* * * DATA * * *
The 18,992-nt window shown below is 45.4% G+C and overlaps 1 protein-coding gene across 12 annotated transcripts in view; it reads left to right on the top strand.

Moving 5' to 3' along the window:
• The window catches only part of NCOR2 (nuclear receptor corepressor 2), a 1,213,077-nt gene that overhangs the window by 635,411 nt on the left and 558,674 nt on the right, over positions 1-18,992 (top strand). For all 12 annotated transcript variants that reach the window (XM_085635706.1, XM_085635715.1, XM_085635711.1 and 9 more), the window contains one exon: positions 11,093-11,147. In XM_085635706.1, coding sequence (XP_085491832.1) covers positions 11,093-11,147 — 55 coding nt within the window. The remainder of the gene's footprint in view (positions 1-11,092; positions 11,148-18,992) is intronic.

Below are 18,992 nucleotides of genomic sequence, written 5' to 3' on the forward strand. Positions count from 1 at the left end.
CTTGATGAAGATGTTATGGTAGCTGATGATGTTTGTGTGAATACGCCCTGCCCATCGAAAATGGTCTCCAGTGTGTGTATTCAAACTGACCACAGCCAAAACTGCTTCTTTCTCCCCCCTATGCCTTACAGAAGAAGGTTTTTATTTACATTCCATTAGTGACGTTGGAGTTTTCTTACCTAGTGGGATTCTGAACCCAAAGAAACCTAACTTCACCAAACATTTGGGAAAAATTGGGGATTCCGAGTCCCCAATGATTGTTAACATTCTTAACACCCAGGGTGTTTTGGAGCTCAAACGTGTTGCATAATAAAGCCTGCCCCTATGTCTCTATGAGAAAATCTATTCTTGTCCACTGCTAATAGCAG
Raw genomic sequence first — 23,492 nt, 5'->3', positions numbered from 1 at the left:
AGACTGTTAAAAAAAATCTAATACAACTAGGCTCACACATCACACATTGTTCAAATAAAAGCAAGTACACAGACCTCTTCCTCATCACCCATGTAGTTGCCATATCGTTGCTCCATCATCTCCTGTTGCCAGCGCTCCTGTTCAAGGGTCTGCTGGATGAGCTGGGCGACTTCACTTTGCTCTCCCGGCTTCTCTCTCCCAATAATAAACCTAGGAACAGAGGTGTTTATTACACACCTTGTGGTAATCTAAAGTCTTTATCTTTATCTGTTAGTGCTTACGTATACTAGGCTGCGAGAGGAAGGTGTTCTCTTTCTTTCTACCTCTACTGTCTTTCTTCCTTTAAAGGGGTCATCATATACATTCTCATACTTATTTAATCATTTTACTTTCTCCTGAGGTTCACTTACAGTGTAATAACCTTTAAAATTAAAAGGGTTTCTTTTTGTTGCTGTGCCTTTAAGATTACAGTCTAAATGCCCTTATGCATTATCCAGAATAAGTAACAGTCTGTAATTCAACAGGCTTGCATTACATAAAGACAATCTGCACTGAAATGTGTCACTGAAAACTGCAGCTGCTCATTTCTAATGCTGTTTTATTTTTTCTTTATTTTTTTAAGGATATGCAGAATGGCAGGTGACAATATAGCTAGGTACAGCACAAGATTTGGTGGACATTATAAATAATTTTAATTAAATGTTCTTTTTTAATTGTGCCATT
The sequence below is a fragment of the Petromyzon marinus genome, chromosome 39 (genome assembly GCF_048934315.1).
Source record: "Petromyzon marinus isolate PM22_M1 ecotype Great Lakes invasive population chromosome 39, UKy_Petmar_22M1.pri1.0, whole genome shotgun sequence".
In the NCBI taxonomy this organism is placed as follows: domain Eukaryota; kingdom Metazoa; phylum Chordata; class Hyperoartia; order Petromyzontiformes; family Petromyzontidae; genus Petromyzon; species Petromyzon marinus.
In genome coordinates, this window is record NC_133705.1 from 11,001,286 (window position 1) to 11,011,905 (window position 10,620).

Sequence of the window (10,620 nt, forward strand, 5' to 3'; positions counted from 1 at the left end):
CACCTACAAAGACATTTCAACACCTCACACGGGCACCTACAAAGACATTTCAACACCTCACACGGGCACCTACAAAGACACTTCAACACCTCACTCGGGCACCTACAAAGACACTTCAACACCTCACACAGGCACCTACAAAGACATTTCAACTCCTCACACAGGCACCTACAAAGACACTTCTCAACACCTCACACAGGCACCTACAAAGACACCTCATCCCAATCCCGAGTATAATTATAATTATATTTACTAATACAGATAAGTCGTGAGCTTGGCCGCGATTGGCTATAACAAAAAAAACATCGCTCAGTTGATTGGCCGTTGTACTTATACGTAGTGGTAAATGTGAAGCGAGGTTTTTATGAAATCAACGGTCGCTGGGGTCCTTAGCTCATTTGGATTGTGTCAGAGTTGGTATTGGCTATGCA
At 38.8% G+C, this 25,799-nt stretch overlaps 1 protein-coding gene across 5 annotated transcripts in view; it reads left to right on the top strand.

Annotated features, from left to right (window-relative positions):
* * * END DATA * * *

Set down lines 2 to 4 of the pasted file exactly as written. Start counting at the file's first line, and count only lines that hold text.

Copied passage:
Moving 5' to 3' along the window:
• The window catches only part of NCOR2 (nuclear receptor corepressor 2), a 1,213,077-nt gene that overhangs the window by 635,411 nt on the left and 558,674 nt on the right, over positions 1-18,992 (top strand). For all 12 annotated transcript variants that reach the window (XM_085635706.1, XM_085635715.1, XM_085635711.1 and 9 more), the window contains one exon: positions 11,093-11,147. In XM_085635706.1, coding sequence (XP_085491832.1) covers positions 11,093-11,147 — 55 coding nt within the window. The remainder of the gene's footprint in view (positions 1-11,092; positions 11,148-18,992) is intronic.

Below are 18,992 nucleotides of genomic sequence, written 5' to 3' on the forward strand. Positions count from 1 at the left end.